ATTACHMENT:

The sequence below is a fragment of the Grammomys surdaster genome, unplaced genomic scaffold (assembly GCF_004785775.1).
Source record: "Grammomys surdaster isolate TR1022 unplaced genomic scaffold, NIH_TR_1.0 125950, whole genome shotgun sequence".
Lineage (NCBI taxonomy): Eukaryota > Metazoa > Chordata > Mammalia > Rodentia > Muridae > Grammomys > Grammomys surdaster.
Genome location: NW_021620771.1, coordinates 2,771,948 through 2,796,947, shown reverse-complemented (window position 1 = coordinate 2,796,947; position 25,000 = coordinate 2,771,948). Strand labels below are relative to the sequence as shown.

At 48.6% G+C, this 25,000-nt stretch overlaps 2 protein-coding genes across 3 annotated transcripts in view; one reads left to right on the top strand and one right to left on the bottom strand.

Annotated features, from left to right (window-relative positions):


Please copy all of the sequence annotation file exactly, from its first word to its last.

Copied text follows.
The sequence below is a fragment of the Grammomys surdaster genome, unplaced genomic scaffold (assembly GCF_004785775.1).
Source record: "Grammomys surdaster isolate TR1022 unplaced genomic scaffold, NIH_TR_1.0 125950, whole genome shotgun sequence".
Lineage (NCBI taxonomy): Eukaryota > Metazoa > Chordata > Mammalia > Rodentia > Muridae > Grammomys > Grammomys surdaster.
Genome location: NW_021620771.1, coordinates 2,771,948 through 2,796,947, shown reverse-complemented (window position 1 = coordinate 2,796,947; position 25,000 = coordinate 2,771,948). Strand labels below are relative to the sequence as shown.

At 48.6% G+C, this 25,000-nt stretch overlaps 2 protein-coding genes across 3 annotated transcripts in view; one reads left to right on the top strand and one right to left on the bottom strand.

Annotated features, from left to right (window-relative positions):